The first and second URBANbuild houses. The concepts for both were derived from traditional New Orleans architectural styles, and both built by Tulane architecture students who’ve created a modern take on an old theme. The first was inspired by a typical “Shotgun”, the second on a classic “Camelback”.

Shotguns are long, thin houses with no corridors; just one room attached to the next as you move straight through the house. Sort of like a railroad apartment – a familiar set-up for us New Yorkers. Legend has it shotgun homes helped keep paramours away: just one shot fired through the front door could travel straight down the hallway into the bedroom!

Here’s [www.gnocdc.org] what sounds like a slightly more accurate historical explanation. Camelbacks are like Shotguns, but include a second story in the back, hence their hump-like appearance. They were built by occupants who wanted to increase their living space but avoid Mr. Tax Collector, who would come by demanding more money if you built a second story on a street edge.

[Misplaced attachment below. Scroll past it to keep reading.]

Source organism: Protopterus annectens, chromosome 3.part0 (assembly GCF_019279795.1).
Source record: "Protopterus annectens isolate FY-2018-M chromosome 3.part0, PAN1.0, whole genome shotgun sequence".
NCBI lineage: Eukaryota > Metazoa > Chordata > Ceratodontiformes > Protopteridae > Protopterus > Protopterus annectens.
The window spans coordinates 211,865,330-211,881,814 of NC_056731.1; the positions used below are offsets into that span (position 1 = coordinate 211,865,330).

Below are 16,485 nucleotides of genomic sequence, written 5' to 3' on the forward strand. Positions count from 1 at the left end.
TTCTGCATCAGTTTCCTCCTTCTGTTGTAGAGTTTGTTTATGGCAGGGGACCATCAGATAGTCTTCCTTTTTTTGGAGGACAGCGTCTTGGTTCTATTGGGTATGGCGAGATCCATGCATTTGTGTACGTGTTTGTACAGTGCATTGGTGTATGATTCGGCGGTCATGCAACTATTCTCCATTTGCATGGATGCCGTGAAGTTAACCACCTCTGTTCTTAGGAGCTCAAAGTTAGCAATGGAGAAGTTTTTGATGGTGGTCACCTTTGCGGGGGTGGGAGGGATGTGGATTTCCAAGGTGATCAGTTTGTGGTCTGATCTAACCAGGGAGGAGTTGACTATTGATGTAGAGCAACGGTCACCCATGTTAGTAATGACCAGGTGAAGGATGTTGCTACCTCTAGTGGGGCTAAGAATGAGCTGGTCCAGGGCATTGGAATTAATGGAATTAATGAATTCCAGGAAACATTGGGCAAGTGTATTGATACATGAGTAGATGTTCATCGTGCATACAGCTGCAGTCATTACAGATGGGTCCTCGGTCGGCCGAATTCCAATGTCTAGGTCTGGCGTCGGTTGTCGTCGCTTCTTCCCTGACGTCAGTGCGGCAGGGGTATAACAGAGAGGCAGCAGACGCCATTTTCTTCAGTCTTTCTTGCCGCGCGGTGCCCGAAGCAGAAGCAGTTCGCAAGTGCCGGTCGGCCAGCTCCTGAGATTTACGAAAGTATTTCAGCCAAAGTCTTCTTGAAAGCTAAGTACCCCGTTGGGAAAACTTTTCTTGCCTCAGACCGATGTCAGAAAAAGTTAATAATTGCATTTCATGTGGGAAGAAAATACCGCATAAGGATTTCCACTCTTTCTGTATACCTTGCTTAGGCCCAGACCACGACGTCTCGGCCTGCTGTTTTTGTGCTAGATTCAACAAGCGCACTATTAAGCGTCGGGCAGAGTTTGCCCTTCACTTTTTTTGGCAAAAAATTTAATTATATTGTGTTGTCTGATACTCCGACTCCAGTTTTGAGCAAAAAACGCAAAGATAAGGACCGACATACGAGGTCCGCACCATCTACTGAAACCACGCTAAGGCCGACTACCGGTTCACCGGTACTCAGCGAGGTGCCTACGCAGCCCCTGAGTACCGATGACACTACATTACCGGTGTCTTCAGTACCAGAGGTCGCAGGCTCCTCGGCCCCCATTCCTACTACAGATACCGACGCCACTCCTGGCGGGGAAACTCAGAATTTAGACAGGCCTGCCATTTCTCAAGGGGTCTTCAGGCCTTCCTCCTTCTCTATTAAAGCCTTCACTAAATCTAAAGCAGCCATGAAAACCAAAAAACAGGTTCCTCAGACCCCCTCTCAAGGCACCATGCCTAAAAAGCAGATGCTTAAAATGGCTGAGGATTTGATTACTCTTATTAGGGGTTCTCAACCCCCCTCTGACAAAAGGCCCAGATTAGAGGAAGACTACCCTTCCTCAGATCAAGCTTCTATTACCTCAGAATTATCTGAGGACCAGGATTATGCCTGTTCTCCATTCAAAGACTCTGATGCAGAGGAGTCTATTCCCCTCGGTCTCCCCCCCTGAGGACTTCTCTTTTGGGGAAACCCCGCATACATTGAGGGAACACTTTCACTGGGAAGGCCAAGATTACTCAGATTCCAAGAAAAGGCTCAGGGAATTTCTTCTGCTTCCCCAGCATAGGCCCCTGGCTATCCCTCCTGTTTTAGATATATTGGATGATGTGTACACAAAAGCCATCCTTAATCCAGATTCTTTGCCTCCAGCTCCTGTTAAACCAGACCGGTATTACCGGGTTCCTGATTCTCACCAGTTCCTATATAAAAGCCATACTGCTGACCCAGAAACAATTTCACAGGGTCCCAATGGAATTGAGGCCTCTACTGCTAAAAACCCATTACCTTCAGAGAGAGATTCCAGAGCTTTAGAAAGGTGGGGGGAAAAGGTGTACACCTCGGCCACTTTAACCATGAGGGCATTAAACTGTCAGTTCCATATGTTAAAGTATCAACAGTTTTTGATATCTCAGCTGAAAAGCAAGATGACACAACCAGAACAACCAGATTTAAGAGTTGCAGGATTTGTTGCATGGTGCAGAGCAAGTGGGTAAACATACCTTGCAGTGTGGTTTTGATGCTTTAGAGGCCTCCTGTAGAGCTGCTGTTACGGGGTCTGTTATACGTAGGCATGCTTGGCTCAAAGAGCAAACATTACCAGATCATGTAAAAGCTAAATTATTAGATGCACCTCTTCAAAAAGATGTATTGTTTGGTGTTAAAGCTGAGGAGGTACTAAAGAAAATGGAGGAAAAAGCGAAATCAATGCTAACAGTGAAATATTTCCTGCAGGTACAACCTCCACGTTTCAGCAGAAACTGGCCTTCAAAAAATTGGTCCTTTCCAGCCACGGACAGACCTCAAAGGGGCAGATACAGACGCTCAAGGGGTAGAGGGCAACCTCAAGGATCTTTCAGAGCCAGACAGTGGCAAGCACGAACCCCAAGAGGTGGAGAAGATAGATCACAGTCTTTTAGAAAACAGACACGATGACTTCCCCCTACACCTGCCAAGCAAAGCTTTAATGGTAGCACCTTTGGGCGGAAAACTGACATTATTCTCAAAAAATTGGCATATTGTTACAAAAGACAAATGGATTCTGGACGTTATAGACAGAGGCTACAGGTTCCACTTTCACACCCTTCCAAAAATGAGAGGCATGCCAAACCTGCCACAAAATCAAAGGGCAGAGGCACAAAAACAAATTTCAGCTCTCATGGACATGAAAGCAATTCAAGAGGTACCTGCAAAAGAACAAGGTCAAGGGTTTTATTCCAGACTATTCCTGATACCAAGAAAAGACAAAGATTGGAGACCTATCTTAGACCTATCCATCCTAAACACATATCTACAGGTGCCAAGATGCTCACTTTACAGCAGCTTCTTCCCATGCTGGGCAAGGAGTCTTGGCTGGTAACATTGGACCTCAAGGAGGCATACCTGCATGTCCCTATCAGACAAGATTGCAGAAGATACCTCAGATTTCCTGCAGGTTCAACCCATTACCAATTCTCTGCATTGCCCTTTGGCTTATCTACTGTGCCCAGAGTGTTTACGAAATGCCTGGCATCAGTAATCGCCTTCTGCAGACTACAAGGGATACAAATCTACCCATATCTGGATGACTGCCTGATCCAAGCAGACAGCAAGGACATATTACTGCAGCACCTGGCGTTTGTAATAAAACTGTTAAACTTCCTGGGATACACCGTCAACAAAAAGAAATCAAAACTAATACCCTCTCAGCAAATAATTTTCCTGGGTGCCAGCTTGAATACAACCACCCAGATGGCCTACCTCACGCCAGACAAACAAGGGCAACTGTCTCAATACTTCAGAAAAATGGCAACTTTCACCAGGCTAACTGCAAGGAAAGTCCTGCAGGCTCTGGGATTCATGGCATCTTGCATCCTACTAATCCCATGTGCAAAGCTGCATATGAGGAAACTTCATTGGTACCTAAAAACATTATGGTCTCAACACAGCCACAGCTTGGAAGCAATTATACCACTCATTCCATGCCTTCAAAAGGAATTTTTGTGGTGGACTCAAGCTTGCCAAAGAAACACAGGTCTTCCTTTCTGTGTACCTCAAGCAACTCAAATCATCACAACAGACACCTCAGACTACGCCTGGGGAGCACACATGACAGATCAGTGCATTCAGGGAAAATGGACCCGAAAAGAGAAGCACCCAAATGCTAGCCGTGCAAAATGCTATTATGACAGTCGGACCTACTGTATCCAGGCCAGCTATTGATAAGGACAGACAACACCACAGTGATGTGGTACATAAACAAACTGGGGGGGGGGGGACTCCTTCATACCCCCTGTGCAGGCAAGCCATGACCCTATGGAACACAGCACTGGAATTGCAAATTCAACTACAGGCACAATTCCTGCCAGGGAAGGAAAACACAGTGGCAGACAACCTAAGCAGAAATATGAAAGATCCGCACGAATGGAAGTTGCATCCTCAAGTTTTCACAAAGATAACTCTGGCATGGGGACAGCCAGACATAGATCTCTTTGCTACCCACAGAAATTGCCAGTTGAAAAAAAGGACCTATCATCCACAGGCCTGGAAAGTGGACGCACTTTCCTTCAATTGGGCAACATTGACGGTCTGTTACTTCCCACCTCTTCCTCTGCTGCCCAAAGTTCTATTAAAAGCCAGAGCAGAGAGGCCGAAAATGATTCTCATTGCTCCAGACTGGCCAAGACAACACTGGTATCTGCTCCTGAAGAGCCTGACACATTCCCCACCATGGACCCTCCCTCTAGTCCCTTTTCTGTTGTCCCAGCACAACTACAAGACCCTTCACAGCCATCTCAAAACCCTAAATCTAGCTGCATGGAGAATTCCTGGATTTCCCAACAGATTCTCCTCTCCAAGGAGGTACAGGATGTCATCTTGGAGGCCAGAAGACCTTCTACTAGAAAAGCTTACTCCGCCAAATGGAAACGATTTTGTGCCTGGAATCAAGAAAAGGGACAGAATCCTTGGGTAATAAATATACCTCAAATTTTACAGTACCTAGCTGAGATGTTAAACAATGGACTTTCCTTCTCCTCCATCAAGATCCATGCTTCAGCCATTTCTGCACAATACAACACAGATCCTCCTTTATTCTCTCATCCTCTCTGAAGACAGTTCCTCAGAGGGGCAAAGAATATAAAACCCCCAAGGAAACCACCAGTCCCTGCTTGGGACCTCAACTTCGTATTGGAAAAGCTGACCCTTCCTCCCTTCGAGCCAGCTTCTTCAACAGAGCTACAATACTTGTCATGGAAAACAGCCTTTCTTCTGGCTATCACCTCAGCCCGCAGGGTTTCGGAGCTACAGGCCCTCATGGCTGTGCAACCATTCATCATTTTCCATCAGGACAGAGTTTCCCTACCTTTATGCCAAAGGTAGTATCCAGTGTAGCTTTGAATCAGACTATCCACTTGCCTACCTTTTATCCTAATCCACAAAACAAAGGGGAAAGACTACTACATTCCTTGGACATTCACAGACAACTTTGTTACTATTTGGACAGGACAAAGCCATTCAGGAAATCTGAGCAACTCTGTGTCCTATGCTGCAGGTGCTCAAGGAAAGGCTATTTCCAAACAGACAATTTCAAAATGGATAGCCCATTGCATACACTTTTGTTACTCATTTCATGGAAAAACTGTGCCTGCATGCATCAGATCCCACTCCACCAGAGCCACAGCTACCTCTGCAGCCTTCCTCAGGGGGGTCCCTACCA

The first house is owned by a friendly cop named Timothy. Now studying to become a nurse, he was a first-responder during Katrina, so while Rob and Michael were shooting exteriors of the house, he showed me slides of the rescue effort. Which made me weep. Highly professional behavior, I know.

Meanwhile, at the corner of Dryades and Sixth Streets, the second Tulane house is still vacant. Only one block away from the new build site, I guess it’s waiting for just the right buyer to come along.

I hope someone snags it while we’re here, and inspires other locals to consider a modern housing alternative. Every night on the ride down St. Charles Ave. back to the CBD (Central Business District) where we stay when we’re in our home away from home, the crew talks about the pros and cons of cultural change through architecture, especially in a city as steeped in tradition as New Orleans. Let’s just say that it’s a conversation with no end.

Rachel Clift